By Molly Daly
PHILADELPHIA (CBS) — Last winter, a record number of Snowy Owls visited the lower 48 states, an event that offered scientists a terrific opportunity to study the iconic raptors, so the non-profit Project Snowstorm was born. Penn Vet’s New Bolton Center in Kennett Square is playing a big role in the research.
When a Snowy Owl meets an untimely end, postmortem testing is performed. Associate Professor of Avian Medicine and Pathology at the New Bolton Center Dr. Sherrill Davison says her team conducts necropsies — animal autopsies.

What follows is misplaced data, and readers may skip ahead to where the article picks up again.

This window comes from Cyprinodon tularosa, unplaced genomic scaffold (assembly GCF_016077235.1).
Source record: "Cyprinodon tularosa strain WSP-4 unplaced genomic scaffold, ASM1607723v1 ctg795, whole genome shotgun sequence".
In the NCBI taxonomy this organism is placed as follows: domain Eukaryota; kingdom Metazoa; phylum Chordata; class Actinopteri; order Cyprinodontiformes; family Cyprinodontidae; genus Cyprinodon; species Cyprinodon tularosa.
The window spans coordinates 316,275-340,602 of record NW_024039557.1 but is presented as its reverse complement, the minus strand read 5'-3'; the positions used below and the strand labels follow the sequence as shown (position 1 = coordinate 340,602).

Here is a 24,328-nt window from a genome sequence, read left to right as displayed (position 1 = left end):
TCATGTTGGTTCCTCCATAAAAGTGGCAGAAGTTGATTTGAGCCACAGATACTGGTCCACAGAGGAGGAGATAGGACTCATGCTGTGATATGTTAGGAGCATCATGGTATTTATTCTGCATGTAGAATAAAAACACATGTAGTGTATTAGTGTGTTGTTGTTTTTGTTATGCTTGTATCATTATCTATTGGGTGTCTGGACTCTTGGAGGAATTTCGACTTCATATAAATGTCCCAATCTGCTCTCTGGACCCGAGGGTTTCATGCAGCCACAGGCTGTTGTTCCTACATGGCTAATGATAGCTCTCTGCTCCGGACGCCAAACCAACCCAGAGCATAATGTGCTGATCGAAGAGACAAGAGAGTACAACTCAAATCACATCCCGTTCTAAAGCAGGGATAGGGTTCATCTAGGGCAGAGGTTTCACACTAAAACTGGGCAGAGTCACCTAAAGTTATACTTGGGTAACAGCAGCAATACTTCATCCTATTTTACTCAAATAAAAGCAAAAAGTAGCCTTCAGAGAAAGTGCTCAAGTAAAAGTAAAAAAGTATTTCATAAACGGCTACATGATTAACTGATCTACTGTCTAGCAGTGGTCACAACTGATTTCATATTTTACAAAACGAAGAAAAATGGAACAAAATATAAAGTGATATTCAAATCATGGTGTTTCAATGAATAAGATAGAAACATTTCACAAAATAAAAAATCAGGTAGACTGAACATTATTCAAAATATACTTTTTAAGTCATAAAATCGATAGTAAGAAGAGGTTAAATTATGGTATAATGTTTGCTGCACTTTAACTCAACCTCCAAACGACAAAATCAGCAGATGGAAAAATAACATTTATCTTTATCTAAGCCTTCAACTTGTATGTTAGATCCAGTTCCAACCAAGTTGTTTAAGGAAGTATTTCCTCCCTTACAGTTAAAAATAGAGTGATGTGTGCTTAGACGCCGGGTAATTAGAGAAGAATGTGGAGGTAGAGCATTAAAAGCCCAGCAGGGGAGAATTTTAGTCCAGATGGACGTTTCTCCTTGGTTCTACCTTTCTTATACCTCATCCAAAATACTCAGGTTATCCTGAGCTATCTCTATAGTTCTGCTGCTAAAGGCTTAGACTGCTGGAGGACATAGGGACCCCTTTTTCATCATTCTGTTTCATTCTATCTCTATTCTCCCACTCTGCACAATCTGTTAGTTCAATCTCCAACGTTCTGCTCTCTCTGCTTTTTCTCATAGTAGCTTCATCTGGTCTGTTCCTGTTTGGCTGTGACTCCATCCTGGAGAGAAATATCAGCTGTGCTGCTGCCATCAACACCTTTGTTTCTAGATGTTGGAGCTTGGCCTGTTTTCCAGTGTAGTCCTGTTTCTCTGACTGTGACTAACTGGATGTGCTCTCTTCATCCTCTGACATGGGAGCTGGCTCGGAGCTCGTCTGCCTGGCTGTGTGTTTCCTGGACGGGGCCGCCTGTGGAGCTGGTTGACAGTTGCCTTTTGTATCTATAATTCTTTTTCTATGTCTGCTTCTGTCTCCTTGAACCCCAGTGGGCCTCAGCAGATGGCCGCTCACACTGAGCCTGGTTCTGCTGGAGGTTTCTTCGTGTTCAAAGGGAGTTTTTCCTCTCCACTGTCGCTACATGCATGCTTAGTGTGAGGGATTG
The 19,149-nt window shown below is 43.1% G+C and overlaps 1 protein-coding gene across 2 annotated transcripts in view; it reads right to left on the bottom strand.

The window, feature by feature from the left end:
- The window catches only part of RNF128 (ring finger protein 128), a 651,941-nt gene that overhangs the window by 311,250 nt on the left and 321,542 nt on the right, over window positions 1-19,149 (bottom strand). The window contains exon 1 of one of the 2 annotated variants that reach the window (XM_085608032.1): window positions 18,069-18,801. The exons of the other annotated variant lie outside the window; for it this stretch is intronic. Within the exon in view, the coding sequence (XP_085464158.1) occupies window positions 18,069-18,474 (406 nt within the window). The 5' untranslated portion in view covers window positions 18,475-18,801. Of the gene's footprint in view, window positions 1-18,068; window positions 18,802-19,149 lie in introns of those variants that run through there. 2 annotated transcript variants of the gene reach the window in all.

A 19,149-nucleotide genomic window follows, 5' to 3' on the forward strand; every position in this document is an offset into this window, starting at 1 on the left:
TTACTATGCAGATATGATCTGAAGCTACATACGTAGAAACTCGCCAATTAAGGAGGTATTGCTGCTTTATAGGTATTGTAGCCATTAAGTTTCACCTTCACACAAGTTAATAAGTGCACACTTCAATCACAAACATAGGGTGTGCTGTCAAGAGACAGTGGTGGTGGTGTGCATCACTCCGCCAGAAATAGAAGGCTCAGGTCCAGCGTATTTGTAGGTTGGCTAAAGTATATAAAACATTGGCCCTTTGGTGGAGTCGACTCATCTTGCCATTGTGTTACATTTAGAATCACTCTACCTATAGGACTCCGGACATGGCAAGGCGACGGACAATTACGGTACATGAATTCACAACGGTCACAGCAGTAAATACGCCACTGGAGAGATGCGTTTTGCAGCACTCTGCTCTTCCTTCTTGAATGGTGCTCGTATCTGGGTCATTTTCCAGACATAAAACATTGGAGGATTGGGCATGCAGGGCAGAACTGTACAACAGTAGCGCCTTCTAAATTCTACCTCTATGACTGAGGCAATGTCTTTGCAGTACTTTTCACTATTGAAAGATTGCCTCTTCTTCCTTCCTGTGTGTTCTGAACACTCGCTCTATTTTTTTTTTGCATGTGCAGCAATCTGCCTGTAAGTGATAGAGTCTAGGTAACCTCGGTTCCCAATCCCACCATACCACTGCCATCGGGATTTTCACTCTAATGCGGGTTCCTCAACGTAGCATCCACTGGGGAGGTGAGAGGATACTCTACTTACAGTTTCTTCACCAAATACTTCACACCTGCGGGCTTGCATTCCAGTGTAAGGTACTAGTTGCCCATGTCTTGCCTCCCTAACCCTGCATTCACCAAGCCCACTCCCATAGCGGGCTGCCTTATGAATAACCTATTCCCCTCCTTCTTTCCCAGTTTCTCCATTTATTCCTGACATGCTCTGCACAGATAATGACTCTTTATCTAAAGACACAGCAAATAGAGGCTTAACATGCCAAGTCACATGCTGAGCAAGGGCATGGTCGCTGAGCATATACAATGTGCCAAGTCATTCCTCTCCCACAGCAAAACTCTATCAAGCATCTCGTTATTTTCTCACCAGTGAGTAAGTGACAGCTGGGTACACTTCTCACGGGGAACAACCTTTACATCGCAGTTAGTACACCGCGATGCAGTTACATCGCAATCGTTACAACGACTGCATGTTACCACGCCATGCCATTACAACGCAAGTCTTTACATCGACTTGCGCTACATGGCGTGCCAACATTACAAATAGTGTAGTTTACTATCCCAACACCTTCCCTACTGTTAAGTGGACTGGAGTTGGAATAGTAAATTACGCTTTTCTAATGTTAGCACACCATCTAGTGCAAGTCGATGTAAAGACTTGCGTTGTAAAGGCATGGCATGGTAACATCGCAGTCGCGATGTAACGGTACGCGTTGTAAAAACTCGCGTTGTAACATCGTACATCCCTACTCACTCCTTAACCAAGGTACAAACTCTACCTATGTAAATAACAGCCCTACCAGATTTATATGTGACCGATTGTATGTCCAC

“We also take samples for toxicology, to see if there are any poisons in the birds, bacteria or any parasites.”
Some birds had been exposed to rat poison; at least one died of it outright. Davison says the birds recovered in the northern states had parasites, but owls found in our area and points south didn’t.
“They were eating very well, they were doing very well. So the birds that were in this local area were in good body condition.”
That disproves a misconception that visiting Snowy Owls are doomed to die of starvation. So how did they die? The tests showed most of them succumbed to trauma, from flying into power lines, or being hit by cars or planes.
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